King counsels “his” CEOs to issue a dividend of a special class of convertible preferred to ordinary investors. With CDFT, shareholders received between 1 and 3 shares of preferred depending on how much they'd invested. The distribution was not pro rata. Neither was it run by FINRA; King seems to have a poor understanding of SEC and FINRA rules and regulations. The next item on the agenda was a reverse split so large it reduced the outstanding to a little less than 15,000 shares. The idea was to control the size of the “reconstituted” float, which would make it easier to maintain a higher price than before. The price proposed was $2.50 a share. At the same time, shareholders were encouraged to convert some of their preferred to restricted common. Since CDFT is an SEC filer, they were obliged to hold it for six months. DeRoos was supposed to file a Form S-1 to register that stock, but it never happened. And now everyone's stuck with penny stock certs very few brokers, if any, will accept for deposit.
For CDFT shareholders, the plan has gone badly wrong.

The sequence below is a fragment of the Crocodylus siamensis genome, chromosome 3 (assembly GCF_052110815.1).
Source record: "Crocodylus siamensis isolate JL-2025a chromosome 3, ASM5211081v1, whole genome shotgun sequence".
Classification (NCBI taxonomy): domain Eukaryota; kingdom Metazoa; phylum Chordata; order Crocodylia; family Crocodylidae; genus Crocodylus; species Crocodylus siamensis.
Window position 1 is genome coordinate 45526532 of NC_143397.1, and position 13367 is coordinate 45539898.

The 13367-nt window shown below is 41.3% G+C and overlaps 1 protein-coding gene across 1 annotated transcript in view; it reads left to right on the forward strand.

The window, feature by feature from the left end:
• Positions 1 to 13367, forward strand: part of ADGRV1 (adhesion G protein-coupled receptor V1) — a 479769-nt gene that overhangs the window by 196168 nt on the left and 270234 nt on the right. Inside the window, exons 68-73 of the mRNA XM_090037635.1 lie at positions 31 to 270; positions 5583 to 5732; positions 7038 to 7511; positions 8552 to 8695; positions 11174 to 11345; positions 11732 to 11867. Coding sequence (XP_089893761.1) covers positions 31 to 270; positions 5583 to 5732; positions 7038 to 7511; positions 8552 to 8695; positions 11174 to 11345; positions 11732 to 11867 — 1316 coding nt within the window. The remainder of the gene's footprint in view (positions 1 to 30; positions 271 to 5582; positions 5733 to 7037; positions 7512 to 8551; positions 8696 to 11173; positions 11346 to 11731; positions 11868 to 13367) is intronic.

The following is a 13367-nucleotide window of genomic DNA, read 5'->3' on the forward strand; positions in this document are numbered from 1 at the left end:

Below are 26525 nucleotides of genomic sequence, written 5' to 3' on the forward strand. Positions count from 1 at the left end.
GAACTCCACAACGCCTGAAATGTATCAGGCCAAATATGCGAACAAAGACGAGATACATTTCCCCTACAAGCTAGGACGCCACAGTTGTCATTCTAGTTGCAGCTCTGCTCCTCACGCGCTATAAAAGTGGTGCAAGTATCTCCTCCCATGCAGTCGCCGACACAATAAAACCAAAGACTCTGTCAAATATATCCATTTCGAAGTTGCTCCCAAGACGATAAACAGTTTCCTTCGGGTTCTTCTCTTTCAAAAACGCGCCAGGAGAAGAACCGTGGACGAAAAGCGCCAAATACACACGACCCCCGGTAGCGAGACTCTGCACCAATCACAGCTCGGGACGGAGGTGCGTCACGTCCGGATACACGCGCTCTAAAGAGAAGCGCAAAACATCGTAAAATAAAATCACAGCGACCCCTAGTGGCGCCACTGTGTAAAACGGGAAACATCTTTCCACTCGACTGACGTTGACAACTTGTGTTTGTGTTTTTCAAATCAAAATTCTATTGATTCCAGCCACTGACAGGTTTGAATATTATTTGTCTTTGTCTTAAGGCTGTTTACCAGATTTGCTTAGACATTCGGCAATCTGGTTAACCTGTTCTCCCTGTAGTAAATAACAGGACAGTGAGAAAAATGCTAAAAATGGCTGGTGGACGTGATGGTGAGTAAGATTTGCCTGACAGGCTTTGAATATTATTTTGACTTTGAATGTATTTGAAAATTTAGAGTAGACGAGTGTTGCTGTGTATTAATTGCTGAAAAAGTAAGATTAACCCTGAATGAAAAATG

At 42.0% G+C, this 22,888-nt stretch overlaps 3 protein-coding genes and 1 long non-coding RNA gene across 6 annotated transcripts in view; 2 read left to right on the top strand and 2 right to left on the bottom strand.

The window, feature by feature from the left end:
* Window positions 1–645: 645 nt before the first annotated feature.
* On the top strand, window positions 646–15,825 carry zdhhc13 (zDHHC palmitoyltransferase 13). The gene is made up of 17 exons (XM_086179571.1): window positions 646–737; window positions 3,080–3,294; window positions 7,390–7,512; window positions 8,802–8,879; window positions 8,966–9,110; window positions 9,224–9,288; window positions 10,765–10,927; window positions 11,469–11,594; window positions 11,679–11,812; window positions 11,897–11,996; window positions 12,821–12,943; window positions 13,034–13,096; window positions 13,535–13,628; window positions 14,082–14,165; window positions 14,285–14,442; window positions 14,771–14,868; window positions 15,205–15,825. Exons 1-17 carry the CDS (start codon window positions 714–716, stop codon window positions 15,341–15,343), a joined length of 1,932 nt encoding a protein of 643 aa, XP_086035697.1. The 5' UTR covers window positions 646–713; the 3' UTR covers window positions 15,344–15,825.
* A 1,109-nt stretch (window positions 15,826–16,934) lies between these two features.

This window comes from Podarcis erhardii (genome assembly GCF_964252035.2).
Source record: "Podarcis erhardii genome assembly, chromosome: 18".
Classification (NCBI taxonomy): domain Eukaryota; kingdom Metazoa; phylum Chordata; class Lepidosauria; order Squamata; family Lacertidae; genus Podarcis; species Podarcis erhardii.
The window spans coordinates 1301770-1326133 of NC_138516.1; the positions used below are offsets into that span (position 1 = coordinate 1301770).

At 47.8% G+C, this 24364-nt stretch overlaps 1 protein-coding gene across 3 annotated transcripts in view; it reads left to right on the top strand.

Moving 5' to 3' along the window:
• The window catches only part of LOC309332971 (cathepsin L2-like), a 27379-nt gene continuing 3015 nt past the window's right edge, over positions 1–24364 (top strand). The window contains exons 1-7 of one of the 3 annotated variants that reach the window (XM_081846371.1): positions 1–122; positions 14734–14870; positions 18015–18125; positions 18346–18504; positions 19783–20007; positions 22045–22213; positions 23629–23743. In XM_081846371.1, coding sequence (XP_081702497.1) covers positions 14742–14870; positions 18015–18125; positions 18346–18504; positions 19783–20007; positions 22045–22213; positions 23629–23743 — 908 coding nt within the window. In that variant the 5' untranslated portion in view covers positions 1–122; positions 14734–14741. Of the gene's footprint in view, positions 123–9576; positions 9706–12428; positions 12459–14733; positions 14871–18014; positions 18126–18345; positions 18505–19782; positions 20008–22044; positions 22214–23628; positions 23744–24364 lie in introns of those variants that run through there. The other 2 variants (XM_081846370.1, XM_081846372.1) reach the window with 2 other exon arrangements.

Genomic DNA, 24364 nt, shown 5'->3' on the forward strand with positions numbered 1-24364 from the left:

King also does his best to arrange the desired asset purchases. The people he introduces to CEOs are not always the most reputable. Most people are uninterested in exchanging something valuable for something potentially worthless, like convertible preferred stock in a penny issue. He first set CDFT up with Dennis Radcliffe, assuring DeRoos that the Radcliffe family's collection of sports memorabilia was worth more than $10 million. Earlier, two of the Radcliffes had been sued by the SEC for fraud in connection with that collection. When CDFT had it appraised, the $10 million number was revised down to a mere $2.9 million, and probably that overstates its resale value. King then sold DeRoos his Benjamin Funds associates' villa in the Dominican Republic, which is worth a whopping $230,000. And finally, either he or Dennis Radcliffe got DeRoos involve with Joe Riad, a poseur who claims to be worth $43.8 billion. Or more, considering that he owns bonds—yes, bonds again—that he says are worth $2.2 billion apiece. He has 732 of them. Naturally they're fakes; examples of one version of the notorious 1934 “Morgenthau bonds”.